Icelandic authorities did not have legal grounds to require travellers to complete their quarantine at a government-run quarantine hotel when they had adequate facilities at home, according to a ruling made yesterday by the Reykjavík District Court. Icelandic authorities will appeal the decision. In a briefing today, the country’s Chief Epidemiologist Þórólfur Guðnason called the ruling “unfortunate,” saying hotel quarantine was the best way to ensure travellers from abroad do not breach quarantine regulations and risk a domestic outbreak of COVID-19.
Iceland tightened border regulations on April 1, requiring all travellers arriving from designated high-risk areas for COVID-19 to complete their mandatory five-day quarantine in designated government facilities. The rule was implemented after health authorities found travellers were breaching quarantine regulations, leading to community transmission of the SARS-CoV-2 virus.
Several guests required to stay in the facilities challenged the regulation in the Reykjavík District Court, which ruled in their favour yesterday. Icelandic authorities subsequently informed all guests at the facilities that they could complete their quarantine elsewhere if they had access to housing that fulfilled the requirements. A notice from authorities nevertheless encouraged the remaining guests to complete their quarantine at the hotel, “as it is the best way to reduce the spread of the COVID-19 disease.” At least three travellers staying at the quarantine hotel tested positive for COVID-19 since the facilities began operation last week.
Chief Epidemiologist Calls for Clearer Legislation
The Chief Epidemiologist expressed his disappointment with the ruling in a radio interview this morning, saying it was “thwarting one of the most effective measures that has been taken to try to prevent this virus from entering the country and spreading. We have been basing these measures on facts, what we see is lacking, and in that way try to prevent it from happening, that the virus gets in. Unfortunately, it has been the case that people have not been following quarantine. It is on that basis that I suggested [mandatory hotel quarantine measures].”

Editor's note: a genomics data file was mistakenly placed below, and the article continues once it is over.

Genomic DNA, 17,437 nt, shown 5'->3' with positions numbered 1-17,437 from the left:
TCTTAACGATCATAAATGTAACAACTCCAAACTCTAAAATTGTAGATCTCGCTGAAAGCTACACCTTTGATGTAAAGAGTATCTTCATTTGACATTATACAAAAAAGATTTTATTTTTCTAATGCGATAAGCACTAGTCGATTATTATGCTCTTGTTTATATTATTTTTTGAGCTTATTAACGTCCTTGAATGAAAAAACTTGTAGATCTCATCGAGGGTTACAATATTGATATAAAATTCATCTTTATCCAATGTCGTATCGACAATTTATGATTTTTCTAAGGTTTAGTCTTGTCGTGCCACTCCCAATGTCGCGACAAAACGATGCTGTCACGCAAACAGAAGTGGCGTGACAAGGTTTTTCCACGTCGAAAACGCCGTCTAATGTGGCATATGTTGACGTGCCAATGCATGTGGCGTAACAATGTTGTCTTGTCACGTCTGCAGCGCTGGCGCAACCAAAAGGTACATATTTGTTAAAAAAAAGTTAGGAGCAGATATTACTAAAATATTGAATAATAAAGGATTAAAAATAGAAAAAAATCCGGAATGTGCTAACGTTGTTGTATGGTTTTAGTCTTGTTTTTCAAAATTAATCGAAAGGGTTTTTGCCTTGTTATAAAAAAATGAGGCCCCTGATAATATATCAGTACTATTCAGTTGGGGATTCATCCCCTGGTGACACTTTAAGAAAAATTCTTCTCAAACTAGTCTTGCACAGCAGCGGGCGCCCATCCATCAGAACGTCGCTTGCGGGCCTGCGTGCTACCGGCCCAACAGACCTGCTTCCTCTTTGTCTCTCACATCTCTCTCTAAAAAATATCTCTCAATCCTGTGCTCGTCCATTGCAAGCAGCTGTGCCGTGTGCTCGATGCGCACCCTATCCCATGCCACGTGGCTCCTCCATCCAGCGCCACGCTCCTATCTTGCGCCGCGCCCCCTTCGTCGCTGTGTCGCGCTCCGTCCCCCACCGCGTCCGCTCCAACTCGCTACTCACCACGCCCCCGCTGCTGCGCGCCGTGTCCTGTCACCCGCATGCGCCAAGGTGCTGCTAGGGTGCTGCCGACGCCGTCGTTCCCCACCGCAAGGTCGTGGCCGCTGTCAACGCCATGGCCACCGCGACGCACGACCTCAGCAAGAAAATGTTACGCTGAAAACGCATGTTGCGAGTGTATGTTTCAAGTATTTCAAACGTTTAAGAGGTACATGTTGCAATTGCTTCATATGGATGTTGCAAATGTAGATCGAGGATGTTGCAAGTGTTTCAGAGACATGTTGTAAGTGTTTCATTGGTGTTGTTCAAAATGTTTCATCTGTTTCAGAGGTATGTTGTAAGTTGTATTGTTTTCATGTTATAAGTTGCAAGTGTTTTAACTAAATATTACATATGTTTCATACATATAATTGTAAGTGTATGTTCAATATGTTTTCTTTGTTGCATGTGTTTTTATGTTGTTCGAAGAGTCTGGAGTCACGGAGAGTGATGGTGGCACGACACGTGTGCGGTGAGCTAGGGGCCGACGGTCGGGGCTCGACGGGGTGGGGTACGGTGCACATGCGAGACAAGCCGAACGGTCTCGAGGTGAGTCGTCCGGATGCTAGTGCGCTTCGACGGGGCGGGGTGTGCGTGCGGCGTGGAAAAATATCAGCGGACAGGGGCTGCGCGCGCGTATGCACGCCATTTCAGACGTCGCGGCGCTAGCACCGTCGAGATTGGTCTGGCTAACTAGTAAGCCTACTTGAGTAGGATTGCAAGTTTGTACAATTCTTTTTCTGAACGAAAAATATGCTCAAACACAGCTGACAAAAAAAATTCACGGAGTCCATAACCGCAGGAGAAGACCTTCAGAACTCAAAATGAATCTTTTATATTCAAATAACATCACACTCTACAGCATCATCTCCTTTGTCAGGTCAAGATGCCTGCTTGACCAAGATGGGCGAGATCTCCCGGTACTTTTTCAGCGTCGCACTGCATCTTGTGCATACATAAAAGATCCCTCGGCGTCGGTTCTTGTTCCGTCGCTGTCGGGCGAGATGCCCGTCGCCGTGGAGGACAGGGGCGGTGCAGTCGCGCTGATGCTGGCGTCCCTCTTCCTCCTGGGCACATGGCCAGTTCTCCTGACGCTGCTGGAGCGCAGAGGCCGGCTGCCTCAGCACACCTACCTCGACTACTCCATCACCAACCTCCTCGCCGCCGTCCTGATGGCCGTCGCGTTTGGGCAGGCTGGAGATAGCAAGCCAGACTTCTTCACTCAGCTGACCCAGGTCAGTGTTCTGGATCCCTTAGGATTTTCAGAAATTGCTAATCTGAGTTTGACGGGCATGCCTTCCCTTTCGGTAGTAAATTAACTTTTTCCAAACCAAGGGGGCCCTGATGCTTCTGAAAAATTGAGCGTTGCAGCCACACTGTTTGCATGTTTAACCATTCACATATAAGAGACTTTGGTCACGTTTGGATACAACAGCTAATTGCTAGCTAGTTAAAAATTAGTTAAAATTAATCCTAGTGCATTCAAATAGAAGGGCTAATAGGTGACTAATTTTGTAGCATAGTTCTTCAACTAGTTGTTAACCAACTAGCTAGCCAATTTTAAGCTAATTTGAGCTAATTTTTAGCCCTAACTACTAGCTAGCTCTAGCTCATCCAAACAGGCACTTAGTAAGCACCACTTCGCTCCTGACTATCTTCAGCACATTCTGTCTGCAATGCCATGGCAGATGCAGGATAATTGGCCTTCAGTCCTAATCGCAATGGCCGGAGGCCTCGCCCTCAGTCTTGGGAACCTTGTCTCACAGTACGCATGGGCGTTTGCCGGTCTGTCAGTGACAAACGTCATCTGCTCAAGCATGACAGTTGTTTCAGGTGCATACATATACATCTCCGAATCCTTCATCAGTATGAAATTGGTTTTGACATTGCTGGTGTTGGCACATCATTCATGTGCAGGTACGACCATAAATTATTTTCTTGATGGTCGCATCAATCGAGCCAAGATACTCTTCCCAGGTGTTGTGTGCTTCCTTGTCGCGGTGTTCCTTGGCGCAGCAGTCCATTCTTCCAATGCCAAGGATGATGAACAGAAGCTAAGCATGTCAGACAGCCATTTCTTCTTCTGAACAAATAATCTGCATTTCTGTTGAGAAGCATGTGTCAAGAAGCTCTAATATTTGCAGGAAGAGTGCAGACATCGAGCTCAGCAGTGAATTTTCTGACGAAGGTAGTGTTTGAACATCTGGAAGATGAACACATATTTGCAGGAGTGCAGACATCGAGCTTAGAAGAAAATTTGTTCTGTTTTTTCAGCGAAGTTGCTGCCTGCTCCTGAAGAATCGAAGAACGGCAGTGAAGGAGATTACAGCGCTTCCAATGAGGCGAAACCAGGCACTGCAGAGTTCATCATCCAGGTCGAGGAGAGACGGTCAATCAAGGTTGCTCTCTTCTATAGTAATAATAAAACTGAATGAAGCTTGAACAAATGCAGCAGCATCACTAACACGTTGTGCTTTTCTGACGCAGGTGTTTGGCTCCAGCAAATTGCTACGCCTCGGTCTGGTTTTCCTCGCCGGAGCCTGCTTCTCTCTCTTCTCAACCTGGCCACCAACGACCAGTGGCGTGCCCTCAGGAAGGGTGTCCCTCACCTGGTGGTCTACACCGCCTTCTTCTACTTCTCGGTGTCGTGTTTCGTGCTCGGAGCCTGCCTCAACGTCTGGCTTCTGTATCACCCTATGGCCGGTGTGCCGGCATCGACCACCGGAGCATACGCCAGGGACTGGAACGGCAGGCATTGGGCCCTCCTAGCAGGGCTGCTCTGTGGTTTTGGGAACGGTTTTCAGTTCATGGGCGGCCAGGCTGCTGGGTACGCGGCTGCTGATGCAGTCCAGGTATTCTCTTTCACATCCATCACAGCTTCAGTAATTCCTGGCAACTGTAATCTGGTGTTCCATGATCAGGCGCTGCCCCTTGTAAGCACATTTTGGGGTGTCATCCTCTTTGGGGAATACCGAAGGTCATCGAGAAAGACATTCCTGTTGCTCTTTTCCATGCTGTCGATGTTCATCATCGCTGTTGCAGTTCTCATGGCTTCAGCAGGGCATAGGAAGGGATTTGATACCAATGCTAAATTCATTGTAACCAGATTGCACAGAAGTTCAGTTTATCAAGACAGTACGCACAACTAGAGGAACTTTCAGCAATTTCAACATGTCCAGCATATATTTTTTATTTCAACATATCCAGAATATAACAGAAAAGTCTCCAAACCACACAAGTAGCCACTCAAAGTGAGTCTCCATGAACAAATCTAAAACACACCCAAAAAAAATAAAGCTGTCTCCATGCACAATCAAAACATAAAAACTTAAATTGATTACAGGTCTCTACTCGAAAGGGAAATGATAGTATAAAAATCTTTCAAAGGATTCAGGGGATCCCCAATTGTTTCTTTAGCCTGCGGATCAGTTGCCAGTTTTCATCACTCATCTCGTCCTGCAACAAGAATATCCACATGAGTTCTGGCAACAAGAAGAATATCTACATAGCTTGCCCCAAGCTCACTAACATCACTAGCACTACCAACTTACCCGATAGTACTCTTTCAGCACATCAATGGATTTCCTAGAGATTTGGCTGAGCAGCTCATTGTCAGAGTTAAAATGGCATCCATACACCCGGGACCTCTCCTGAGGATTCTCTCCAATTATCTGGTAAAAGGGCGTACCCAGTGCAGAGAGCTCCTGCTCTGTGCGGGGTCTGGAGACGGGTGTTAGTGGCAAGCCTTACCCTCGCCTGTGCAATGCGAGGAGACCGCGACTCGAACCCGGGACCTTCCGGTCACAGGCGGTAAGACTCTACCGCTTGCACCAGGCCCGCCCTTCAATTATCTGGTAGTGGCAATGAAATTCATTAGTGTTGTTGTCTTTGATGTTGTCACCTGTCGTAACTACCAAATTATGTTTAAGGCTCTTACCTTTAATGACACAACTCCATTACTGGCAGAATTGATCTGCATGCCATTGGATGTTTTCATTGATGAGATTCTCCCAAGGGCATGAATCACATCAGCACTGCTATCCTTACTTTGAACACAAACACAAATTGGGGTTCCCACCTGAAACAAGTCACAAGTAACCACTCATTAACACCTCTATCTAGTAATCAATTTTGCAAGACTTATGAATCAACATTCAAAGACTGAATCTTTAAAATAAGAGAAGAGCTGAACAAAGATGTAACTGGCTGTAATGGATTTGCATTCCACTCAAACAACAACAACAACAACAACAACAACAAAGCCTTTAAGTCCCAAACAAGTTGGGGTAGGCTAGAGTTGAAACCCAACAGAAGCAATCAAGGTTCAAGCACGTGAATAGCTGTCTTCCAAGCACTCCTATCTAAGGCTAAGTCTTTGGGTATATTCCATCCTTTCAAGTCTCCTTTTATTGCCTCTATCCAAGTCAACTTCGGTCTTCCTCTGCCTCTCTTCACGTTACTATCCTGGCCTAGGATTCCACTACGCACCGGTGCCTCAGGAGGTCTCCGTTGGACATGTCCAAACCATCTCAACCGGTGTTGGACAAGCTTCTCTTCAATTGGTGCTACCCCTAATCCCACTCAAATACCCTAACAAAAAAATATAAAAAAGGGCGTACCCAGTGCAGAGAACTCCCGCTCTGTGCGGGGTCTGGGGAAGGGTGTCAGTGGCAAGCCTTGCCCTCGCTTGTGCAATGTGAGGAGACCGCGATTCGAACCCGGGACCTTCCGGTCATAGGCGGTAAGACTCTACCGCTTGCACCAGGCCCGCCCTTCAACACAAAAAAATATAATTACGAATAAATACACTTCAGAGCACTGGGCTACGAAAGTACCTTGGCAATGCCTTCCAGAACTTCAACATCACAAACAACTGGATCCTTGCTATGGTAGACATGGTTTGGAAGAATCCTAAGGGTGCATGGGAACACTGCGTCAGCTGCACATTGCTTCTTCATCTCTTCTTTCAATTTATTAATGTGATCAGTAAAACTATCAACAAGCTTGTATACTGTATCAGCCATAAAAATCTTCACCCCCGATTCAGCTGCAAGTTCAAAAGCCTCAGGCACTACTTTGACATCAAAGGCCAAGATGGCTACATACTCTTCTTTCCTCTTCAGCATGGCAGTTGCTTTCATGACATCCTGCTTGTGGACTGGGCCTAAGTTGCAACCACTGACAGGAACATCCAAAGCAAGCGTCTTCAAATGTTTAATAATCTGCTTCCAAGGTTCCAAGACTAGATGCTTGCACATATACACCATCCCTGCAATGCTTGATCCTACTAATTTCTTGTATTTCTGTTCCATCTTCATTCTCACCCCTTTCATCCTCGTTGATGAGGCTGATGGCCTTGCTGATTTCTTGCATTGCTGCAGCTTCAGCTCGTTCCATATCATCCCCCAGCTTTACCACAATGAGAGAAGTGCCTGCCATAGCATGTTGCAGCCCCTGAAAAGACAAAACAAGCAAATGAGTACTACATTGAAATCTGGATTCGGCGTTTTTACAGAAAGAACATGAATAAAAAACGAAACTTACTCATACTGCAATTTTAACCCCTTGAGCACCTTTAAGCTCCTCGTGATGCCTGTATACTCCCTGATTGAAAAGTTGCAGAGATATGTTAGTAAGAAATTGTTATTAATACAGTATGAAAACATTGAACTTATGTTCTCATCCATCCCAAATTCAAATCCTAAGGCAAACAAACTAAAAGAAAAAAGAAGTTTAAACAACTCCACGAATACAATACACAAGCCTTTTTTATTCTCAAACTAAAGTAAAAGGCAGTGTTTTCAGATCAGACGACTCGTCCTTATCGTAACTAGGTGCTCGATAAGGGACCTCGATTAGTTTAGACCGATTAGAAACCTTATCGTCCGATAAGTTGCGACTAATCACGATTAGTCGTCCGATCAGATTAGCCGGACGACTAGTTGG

In light of the District Court ruling, Minster of Health Svandís Svavarsdóttir and Chief Epidemiologist Þórólfur Guðnason are now determining what additional steps will be taken to minimise the risk of active COVID-19 infections entering the country. Þórólfur stated his hope that the government would clarify the legal framework surrounding quarantine hotels so that the measure could be used as intended.
RÚV reported that travellers arriving in Iceland from high-risk areas today are not being sent to the government-run quarantine facilities if they have access to private facilities that fulfil quarantine requirements. If there is reason to believe travellers are likely to break quarantine rules (for example if their stay in Iceland is shorter than five days) they are sent to the government-run quarantine facilities.